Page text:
• Four Things You Didn't Know About How Your Pet Chows Down

    by
    Scope Correspondent
    Pet owners rely on their furry friends for love and support, but many know very little about what their pets are fed, and with good reason. Commercial pet food labels can be tough to decipher and since pets need a different balance of proteins and nutrients than people, it’s hard to know if an animal is eating what they should. Here are four things you may not know about what your pet eats (and what it should be eating).
  • MMR Vaccine Prevents Autism

    by
    Scope Correspondent
    By preventing Rubella, the MMR vaccine prevents congenital rubella syndrome (CRS) in the fetus. CRS is characterized by permanent birth defects, including hearing loss, cataracts, heart abnormalities, diabetes, liver damage... and autism.
  • Some Bees are Busier than Others

    by
    Scope Correspondent
    Every worker honeybee spends her days foraging, but some are particularly committed to the task. In fact, according to a new study in Animal Behavior, twenty percent of honeybees do about fifty percent of their hive's errands. They start early, go until late, and don't take breaks. These high achievers, known as the elites, pay the price: "The harder a bee works at foraging, the sooner it will die..."
  • Losing and Finding the Historic Sproul Observatory Scope

    by
    Scope Correspondent
    The green telescope dome at Swarthmore College looms over prime real estate. I walked past the building, now the Alumni House, on the way to class or the dining hall every day of my freshman and senior years. “And over here is the historic Sproul observatory,” said every campus tour guide, ever, at the sight of perhaps the ultimate liberal arts signifier.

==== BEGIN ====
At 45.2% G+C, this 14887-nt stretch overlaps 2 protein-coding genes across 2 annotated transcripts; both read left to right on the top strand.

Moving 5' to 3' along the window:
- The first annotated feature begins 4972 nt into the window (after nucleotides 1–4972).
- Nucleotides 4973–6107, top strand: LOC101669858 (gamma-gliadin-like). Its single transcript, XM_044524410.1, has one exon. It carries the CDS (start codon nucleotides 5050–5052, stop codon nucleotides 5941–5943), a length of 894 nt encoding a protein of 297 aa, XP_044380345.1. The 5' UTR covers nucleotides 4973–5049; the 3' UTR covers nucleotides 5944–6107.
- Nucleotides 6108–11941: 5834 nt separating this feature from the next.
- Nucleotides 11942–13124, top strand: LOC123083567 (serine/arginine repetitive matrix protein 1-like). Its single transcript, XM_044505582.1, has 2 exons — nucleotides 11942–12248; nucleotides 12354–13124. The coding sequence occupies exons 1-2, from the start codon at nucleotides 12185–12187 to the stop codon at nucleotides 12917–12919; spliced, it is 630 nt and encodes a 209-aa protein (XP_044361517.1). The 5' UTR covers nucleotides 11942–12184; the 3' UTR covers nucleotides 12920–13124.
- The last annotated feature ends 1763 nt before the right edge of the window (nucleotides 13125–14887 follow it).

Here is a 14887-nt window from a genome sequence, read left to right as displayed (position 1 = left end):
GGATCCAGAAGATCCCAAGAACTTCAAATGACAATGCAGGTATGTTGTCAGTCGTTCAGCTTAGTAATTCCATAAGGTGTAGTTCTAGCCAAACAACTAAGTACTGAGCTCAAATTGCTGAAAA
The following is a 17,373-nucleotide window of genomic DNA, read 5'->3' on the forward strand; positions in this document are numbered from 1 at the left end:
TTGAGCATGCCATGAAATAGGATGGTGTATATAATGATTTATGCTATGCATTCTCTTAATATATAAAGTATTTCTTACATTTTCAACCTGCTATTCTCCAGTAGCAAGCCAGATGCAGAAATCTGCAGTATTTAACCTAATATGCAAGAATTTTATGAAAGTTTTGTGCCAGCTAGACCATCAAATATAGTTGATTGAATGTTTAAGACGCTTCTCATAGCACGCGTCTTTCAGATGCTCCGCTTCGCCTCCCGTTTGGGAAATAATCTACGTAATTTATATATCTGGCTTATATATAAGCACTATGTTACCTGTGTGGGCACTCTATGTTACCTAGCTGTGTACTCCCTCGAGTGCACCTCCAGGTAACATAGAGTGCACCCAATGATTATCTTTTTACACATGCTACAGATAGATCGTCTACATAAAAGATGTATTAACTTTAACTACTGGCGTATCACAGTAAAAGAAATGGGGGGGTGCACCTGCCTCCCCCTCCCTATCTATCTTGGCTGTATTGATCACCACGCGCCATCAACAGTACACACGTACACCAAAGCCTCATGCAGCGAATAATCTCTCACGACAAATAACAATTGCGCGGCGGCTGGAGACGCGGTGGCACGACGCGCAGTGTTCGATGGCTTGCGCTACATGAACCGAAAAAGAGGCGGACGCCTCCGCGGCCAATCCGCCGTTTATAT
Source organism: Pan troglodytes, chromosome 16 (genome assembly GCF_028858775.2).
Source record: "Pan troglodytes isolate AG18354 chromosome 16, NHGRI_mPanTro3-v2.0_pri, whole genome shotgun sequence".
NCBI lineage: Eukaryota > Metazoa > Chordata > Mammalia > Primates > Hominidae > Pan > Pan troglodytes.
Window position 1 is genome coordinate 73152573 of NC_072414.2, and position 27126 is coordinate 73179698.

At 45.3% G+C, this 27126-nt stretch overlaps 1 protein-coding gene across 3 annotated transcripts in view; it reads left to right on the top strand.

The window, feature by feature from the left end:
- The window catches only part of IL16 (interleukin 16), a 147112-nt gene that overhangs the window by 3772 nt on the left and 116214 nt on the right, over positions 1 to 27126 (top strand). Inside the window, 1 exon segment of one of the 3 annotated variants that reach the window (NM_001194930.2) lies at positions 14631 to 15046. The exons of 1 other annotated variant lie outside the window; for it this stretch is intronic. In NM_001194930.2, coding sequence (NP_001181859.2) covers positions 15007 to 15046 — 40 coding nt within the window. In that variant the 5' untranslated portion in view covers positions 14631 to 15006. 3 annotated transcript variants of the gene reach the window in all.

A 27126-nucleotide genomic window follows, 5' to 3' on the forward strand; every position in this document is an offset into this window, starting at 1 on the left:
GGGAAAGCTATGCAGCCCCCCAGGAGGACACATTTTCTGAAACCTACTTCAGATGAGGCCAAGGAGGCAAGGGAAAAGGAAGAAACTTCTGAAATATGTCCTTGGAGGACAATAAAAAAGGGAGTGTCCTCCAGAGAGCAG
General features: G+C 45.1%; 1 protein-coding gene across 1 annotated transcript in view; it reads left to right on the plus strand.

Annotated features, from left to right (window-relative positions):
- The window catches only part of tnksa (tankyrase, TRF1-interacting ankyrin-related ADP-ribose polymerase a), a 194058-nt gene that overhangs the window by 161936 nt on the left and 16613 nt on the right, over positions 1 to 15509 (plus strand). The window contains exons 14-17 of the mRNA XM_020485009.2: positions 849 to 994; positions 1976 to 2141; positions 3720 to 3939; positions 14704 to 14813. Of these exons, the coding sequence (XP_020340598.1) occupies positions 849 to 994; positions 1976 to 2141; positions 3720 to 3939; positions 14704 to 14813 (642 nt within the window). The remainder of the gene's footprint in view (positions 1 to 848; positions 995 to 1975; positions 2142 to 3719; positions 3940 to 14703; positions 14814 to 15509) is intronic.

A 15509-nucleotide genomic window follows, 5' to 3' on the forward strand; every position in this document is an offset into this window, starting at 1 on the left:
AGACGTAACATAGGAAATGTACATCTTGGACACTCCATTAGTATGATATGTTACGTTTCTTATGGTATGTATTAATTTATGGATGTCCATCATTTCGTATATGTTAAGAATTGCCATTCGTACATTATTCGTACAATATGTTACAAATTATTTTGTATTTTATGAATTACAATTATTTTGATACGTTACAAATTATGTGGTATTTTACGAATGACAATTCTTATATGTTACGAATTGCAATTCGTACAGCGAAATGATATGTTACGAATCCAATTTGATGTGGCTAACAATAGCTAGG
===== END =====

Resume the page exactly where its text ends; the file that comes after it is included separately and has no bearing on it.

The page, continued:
• New device produces "solid light," hope for big answers in quantum mechanics

    by
    Scope Correspondent
    One very small device may hold very big promise for answering some of the most complex questions in physics. A team led by researchers at Princeton University has developed a system that can force light into a solid state. They are hopeful that their device could lead to the discovery of new forms of light energy, and that it might pave the way toward new answers in the mysterious realm of quantum mechanics.
  • Dino-killing asteroid damaged deep-sea life with land plants

    by
    Scope Correspondent
    Once you go down 3,000 feet, the ocean becomes pitch black, a harsh environment for only the toughest marine creatures. At the end of the Cretaceous period, though, the asteroid that killed the dinosaurs tried to wreak havoc at this depth off the coast of Haiti with unconventional weapons: land grasses and trees.

Meet Christina Couch

Christina Couch is a human interest and finance journalist who’s making the transition into science writing. Her writing credentials include work for Wired Magazine, Discover Magazine, The AV Club, Playboy.com, Time Out Chicago and Entrepreneur Magazine and she’s the author of a financial aid guidebook that came out in 2008, but what she’s most proud of is getting to gesture wildly and say “TODAY I INTERVIEWED THE MOST AMAZING PERSON ON EARTH!” to family and friends at least once a week.